Connect with Peter Diaz on:
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What kind of fathers

What kind of father is worse?

I grew up with a father who loved me but was incapable of saying it. I knew he loved me because he’d discipline me very harshly and tell me it was for my own good, but in 50 years he was never able to say it. Even when I said it at the end of every phone call. Now, this is not strange. I know many people have grown up in this kind of environment. And many people have it many times worse than I had it. At least, I’m certain I was loved.

What kind of father is worse?But, I’m wondering, what’s worse? a physically present but emotionally unavailable parent or a physically absent parent? I am reminded of this today simply because a client-friend of ours just forwarded me a link to a Canadian article saying that Presenteeism – when people are physically present but ‘not there’ – is costing Canada up to 3 times more than Absenteeism – when people are not there at all. This is because their performance is impaired, the quality of work declines, they make errors and fall behind. I believe that, at last count, the same is true for Australia. It’s an important topic for workplaces when we are talking costs of billions of dollars per year, don’t you think?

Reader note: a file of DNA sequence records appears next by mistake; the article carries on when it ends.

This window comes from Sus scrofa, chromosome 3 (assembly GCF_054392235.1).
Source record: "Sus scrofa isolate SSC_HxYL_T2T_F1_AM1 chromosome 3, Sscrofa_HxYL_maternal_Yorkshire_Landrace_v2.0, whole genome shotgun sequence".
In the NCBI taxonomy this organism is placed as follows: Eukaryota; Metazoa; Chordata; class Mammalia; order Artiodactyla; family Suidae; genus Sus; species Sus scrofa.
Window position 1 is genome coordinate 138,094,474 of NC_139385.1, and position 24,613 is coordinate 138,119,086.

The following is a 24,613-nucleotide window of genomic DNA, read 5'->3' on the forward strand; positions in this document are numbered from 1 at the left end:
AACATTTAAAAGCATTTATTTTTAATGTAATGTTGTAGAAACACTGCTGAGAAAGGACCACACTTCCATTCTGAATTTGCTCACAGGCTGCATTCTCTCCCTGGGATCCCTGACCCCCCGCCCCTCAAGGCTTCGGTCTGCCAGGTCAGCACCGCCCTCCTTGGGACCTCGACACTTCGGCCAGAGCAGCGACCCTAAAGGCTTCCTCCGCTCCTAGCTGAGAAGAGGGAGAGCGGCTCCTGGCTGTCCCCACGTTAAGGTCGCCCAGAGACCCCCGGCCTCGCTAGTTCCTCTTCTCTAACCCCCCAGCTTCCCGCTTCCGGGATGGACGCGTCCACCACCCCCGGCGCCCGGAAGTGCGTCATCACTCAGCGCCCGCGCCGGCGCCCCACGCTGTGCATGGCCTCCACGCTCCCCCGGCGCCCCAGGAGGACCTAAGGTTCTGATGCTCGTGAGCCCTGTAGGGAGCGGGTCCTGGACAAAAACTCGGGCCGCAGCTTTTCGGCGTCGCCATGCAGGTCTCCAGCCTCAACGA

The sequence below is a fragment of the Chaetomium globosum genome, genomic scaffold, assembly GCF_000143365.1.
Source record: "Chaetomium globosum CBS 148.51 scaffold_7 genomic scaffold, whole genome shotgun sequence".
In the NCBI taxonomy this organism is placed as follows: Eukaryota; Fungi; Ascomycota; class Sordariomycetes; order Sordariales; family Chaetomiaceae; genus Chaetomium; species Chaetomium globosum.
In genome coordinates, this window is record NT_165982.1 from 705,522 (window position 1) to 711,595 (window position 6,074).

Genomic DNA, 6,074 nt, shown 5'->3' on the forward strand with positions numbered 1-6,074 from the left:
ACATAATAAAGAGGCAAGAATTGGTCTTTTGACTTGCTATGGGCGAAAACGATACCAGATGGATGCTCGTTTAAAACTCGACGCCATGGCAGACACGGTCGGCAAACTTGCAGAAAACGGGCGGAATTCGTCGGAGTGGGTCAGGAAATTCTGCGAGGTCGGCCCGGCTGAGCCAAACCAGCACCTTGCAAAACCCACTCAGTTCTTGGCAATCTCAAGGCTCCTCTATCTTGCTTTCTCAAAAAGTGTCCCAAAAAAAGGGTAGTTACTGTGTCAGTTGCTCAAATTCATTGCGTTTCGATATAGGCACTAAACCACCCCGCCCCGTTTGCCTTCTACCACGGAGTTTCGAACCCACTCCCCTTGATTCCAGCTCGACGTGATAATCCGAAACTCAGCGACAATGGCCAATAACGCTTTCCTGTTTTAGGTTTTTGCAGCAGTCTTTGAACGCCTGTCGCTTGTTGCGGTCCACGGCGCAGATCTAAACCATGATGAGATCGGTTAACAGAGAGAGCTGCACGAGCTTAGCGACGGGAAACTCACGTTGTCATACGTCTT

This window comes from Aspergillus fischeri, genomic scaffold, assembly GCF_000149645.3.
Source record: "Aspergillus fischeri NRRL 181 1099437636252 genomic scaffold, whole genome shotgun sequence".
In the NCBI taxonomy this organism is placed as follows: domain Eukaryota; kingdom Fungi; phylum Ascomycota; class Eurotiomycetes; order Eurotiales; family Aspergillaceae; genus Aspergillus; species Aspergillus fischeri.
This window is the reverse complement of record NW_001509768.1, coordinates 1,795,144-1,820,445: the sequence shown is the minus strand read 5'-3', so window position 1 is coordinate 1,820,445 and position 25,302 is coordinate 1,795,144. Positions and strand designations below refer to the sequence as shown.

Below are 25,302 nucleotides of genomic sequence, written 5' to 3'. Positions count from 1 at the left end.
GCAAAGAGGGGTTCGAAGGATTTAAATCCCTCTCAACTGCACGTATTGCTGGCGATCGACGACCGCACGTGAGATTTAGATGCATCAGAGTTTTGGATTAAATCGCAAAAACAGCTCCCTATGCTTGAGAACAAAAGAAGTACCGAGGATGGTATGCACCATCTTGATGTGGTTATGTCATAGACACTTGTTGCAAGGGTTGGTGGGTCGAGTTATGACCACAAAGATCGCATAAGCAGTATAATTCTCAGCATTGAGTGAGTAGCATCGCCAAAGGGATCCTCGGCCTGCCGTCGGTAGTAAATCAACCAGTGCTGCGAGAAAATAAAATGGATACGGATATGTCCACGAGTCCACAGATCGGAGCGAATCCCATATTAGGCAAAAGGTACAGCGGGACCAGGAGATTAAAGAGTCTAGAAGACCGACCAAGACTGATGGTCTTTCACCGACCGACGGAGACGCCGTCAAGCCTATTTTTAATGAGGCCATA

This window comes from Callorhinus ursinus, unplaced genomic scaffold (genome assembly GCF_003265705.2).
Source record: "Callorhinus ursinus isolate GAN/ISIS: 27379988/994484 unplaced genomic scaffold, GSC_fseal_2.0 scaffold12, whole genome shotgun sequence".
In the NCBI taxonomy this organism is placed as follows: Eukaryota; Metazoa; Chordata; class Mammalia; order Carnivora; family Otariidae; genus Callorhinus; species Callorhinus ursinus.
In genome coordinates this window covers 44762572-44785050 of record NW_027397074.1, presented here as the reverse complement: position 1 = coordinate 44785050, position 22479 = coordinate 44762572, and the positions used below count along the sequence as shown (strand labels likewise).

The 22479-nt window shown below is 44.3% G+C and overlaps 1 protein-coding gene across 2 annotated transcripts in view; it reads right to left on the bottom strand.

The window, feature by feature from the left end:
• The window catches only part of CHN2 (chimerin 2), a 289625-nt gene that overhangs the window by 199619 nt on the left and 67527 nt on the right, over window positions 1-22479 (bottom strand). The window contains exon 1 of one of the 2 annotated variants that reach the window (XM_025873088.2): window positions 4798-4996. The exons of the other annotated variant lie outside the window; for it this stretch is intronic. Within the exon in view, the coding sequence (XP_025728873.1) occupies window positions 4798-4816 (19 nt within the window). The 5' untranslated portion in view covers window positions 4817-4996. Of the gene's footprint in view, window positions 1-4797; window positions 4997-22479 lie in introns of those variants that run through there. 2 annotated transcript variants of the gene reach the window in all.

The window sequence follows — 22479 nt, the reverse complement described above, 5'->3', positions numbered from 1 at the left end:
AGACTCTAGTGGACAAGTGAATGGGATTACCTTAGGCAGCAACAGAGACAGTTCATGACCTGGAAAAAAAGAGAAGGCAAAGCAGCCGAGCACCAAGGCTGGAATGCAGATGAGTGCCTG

And then, there’s another aspect to this. Managers. What kind of a manager are you? are you a manager that suffers from management presenteeism? What I mean is, are you physically there for your staff but are you emotionally unreachable? I’ve met many managers that have been taught to be like that. They’ve been told to have ‘professional detachment’. What does that even mean? and how effective is that in a business world where your success depends on your ability to form relationships? And, more importantly, what do you think the impact of having professional detachment is on your team?

For all of you who grew up with emotionally unavailable parents, don’t repeat the same mistake. Be available and contribute meaningfully to each other.

Food for thought, right?

Author: Peter Diaz
Peter-Diaz-AuthorPeter Diaz is the CEO of Workplace Mental Health Institute. He’s an author and accredited mental health social worker with senior management experience. Having recovered from his own experience of bipolar depression, Peter is passionate about assisting organisations to address workplace mental health issues in a compassionate yet results-focussed way. He’s also a Dad, Husband, Trekkie and Thinker.

Connect with Peter Diaz on:
Peter Diaz on Google Plus Peter Diaz on Face Book Peter Diaz on LinkedIn Twitter-logo